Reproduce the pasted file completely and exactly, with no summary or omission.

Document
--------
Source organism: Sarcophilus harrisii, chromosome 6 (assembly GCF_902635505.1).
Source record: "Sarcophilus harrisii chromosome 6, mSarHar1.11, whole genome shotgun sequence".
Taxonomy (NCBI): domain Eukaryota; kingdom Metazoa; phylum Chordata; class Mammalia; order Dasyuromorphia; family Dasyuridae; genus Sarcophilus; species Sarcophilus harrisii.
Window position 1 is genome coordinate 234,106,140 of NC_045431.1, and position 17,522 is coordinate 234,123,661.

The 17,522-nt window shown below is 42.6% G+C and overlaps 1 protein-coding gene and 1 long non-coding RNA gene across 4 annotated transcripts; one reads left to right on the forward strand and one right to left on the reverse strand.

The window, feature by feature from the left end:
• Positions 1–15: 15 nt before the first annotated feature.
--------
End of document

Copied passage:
Source organism: Sarcophilus harrisii, chromosome 6 (assembly GCF_902635505.1).
Source record: "Sarcophilus harrisii chromosome 6, mSarHar1.11, whole genome shotgun sequence".
Taxonomy (NCBI): domain Eukaryota; kingdom Metazoa; phylum Chordata; class Mammalia; order Dasyuromorphia; family Dasyuridae; genus Sarcophilus; species Sarcophilus harrisii.
Window position 1 is genome coordinate 234,106,140 of NC_045431.1, and position 17,522 is coordinate 234,123,661.

The 17,522-nt window shown below is 42.6% G+C and overlaps 1 protein-coding gene and 1 long non-coding RNA gene across 4 annotated transcripts; one reads left to right on the forward strand and one right to left on the reverse strand.

The window, feature by feature from the left end:
• Positions 1–15: 15 nt before the first annotated feature.